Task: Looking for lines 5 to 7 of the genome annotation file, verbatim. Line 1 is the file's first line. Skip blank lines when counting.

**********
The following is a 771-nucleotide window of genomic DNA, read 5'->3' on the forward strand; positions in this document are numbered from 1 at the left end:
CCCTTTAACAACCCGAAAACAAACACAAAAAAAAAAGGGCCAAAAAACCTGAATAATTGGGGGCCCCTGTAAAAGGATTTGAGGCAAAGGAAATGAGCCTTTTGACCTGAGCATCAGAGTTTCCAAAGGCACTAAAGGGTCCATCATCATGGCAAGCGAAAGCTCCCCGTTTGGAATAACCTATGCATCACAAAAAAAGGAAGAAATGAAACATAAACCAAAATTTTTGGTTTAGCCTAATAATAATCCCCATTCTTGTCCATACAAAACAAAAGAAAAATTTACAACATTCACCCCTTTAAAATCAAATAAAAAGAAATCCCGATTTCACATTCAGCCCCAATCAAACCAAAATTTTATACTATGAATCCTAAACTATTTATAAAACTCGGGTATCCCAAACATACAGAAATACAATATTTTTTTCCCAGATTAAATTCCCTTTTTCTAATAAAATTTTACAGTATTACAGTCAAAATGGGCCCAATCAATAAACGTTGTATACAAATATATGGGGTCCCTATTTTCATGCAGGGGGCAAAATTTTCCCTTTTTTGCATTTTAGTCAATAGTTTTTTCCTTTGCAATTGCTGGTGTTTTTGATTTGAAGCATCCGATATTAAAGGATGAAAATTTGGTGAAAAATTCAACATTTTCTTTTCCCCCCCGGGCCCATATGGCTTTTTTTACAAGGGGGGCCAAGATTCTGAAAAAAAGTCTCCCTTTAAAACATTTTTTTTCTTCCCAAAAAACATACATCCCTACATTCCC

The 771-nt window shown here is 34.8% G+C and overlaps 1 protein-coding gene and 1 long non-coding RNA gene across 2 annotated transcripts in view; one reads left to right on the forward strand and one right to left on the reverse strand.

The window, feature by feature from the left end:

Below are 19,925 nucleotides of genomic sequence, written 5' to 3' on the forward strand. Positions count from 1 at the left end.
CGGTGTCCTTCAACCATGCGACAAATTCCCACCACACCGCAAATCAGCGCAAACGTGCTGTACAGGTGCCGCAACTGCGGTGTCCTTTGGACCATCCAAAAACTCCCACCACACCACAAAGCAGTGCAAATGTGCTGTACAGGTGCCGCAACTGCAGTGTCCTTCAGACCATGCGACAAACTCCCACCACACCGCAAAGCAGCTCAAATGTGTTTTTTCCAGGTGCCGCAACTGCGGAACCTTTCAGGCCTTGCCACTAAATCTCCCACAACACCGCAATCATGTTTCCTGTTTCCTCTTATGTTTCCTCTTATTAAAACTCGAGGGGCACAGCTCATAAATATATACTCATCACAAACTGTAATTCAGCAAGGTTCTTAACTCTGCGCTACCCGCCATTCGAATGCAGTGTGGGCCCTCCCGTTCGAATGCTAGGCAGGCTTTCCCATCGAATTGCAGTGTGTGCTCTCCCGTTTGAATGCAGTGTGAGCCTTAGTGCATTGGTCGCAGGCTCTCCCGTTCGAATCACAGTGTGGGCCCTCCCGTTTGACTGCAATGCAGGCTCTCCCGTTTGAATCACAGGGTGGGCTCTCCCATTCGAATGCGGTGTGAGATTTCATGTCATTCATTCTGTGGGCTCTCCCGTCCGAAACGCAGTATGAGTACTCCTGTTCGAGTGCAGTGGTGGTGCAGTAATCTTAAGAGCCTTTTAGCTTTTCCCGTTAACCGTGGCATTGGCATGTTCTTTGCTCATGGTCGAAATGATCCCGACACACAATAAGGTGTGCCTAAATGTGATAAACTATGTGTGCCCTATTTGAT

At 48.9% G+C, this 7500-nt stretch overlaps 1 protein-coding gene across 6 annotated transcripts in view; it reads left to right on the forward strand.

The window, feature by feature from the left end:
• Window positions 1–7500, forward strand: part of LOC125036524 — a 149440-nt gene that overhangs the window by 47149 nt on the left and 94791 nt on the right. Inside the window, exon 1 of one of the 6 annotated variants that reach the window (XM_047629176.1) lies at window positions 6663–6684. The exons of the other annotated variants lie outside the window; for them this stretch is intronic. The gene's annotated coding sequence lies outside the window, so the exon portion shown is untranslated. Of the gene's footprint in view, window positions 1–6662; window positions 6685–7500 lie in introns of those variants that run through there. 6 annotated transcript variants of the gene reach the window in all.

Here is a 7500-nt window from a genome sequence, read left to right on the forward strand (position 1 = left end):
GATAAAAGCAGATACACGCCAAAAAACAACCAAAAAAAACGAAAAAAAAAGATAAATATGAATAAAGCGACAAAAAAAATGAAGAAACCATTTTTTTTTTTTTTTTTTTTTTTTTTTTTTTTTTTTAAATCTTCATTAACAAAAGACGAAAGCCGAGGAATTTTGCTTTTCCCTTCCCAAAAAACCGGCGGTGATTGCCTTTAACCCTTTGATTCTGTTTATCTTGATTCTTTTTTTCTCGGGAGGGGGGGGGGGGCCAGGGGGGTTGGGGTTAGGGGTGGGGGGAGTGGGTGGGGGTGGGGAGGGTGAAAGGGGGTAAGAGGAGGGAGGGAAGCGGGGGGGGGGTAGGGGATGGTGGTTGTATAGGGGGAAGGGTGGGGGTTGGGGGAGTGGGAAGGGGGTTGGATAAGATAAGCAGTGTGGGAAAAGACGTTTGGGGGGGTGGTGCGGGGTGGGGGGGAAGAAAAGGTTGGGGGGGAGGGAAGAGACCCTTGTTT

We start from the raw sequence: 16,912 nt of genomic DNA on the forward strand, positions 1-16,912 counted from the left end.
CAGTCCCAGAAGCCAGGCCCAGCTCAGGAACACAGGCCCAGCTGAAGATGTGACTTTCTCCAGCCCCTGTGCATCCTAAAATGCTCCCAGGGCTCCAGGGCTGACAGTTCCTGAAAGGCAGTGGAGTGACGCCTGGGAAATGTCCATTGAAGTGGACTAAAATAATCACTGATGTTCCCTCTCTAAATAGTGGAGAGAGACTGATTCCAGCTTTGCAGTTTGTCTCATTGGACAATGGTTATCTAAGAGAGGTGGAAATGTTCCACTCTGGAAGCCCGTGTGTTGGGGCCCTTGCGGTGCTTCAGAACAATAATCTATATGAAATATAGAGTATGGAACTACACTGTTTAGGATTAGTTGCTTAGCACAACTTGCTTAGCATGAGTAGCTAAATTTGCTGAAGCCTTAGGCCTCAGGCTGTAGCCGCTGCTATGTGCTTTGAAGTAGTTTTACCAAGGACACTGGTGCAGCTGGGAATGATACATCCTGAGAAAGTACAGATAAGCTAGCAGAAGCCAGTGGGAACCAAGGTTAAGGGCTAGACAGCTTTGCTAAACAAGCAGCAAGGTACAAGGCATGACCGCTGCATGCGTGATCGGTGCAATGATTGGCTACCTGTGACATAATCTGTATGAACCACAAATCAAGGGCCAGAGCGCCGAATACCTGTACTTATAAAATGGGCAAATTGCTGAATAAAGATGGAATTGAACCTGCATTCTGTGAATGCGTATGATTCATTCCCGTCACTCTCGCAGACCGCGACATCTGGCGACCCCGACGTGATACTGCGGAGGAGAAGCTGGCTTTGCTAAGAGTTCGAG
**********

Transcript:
Below are 19,925 nucleotides of genomic sequence, written 5' to 3' on the forward strand. Positions count from 1 at the left end.
CGGTGTCCTTCAACCATGCGACAAATTCCCACCACACCGCAAATCAGCGCAAACGTGCTGTACAGGTGCCGCAACTGCGGTGTCCTTTGGACCATCCAAAAACTCCCACCACACCACAAAGCAGTGCAAATGTGCTGTACAGGTGCCGCAACTGCAGTGTCCTTCAGACCATGCGACAAACTCCCACCACACCGCAAAGCAGCTCAAATGTGTTTTTTCCAGGTGCCGCAACTGCGGAACCTTTCAGGCCTTGCCACTAAATCTCCCACAACACCGCAATCATGTTTCCTGTTTCCTCTTATGTTTCCTCTTATTAAAACTCGAGGGGCACAGCTCATAAATATATACTCATCACAAACTGTAATTCAGCAAGGTTCTTAACTCTGCGCTACCCGCCATTCGAATGCAGTGTGGGCCCTCCCGTTCGAATGCTAGGCAGGCTTTCCCATCGAATTGCAGTGTGTGCTCTCCCGTTTGAATGCAGTGTGAGCCTTAGTGCATTGGTCGCAGGCTCTCCCGTTCGAATCACAGTGTGGGCCCTCCCGTTTGACTGCAATGCAGGCTCTCCCGTTTGAATCACAGGGTGGGCTCTCCCATTCGAATGCGGTGTGAGATTTCATGTCATTCATTCTGTGGGCTCTCCCGTCCGAAACGCAGTATGAGTACTCCTGTTCGAGTGCAGTGGTGGTGCAGTAATCTTAAGAGCCTTTTAGCTTTTCCCGTTAACCGTGGCATTGGCATGTTCTTTGCTCATGGTCGAAATGATCCCGACACACAATAAGGTGTGCCTAAATGTGATAAACTATGTGTGCCCTATTTGAT

At 48.9% G+C, this 7500-nt stretch overlaps 1 protein-coding gene across 6 annotated transcripts in view; it reads left to right on the forward strand.